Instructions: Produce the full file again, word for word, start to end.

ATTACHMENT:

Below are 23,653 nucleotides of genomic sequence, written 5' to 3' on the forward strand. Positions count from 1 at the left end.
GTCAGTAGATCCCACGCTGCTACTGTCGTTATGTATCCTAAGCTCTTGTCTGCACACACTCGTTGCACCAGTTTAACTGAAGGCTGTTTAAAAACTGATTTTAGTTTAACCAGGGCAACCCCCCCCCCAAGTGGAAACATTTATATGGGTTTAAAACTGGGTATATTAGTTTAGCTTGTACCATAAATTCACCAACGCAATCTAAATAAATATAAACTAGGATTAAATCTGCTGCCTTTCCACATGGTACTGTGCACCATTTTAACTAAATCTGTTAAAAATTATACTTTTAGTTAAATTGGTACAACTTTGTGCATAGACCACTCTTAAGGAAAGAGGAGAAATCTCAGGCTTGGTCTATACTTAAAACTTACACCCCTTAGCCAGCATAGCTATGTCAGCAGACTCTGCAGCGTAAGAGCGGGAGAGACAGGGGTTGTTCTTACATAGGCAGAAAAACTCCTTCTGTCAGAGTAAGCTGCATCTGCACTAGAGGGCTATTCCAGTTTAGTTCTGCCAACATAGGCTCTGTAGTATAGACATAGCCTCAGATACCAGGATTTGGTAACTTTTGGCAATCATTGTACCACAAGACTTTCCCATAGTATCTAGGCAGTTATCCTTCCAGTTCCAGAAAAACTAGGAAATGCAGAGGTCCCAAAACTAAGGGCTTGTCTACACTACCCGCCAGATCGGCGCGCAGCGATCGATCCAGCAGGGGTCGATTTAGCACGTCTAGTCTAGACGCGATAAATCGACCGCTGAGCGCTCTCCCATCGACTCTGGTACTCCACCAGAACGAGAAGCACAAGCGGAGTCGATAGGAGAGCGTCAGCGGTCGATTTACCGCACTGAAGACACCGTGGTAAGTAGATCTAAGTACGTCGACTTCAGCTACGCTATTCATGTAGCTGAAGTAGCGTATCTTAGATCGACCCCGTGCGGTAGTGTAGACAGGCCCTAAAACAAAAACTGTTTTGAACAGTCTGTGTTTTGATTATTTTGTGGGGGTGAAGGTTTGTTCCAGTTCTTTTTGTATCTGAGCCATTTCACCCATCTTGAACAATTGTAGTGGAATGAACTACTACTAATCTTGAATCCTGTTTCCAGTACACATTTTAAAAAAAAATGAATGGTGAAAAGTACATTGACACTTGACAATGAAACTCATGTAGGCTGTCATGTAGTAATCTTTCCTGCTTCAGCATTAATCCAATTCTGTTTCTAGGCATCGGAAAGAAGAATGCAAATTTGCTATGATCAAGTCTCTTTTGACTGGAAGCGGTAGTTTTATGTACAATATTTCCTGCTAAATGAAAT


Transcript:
Below are 23,653 nucleotides of genomic sequence, written 5' to 3' on the forward strand. Positions count from 1 at the left end.
GTCAGTAGATCCCACGCTGCTACTGTCGTTATGTATCCTAAGCTCTTGTCTGCACACACTCGTTGCACCAGTTTAACTGAAGGCTGTTTAAAAACTGATTTTAGTTTAACCAGGGCAACCCCCCCCCCAAGTGGAAACATTTATATGGGTTTAAAACTGGGTATATTAGTTTAGCTTGTACCATAAATTCACCAACGCAATCTAAATAAATATAAACTAGGATTAAATCTGCTGCCTTTCCACATGGTACTGTGCACCATTTTAACTAAATCTGTTAAAAATTATACTTTTAGTTAAATTGGTACAACTTTGTGCATAGACCACTCTTAAGGAAAGAGGAGAAATCTCAGGCTTGGTCTATACTTAAAACTTACACCCCTTAGCCAGCATAGCTATGTCAGCAGACTCTGCAGCGTAAGAGCGGGAGAGACAGGGGTTGTTCTTACATAGGCAGAAAAACTCCTTCTGTCAGAGTAAGCTGCATCTGCACTAGAGGGCTATTCCAGTTTAGTTCTGCCAACATAGGCTCTGTAGTATAGACATAGCCTCAGATACCAGGATTTGGTAACTTTTGGCAATCATTGTACCACAAGACTTTCCCATAGTATCTAGGCAGTTATCCTTCCAGTTCCAGAAAAACTAGGAAATGCAGAGGTCCCAAAACTAAGGGCTTGTCTACACTACCCGCCAGATCGGCGCGCAGCGATCGATCCAGCAGGGGTCGATTTAGCACGTCTAGTCTAGACGCGATAAATCGACCGCTGAGCGCTCTCCCATCGACTCTGGTACTCCACCAGAACGAGAAGCACAAGCGGAGTCGATAGGAGAGCGTCAGCGGTCGATTTACCGCACTGAAGACACCGTGGTAAGTAGATCTAAGTACGTCGACTTCAGCTACGCTATTCATGTAGCTGAAGTAGCGTATCTTAGATCGACCCCGTGCGGTAGTGTAGACAGGCCCTAAAACAAAAACTGTTTTGAACAGTCTGTGTTTTGATTATTTTGTGGGGGTGAAGGTTTGTTCCAGTTCTTTTTGTATCTGAGCCATTTCACCCATCTTGAACAATTGTAGTGGAATGAACTACTACTAATCTTGAATCCTGTTTCCAGTACACATTTTAAAAAAAAATGAATGGTGAAAAGTACATTGACACTTGACAATGAAACTCATGTAGGCTGTCATGTAGTAATCTTTCCTGCTTCAGCATTAATCCAATTCTGTTTCTAGGCATCGGAAAGAAGAATGCAAATTTGCTATGATCAAGTCTCTTTTGACTGGAAGCGGTAGTTTTATGTACAATATTTCCTGCTAAATGAAAT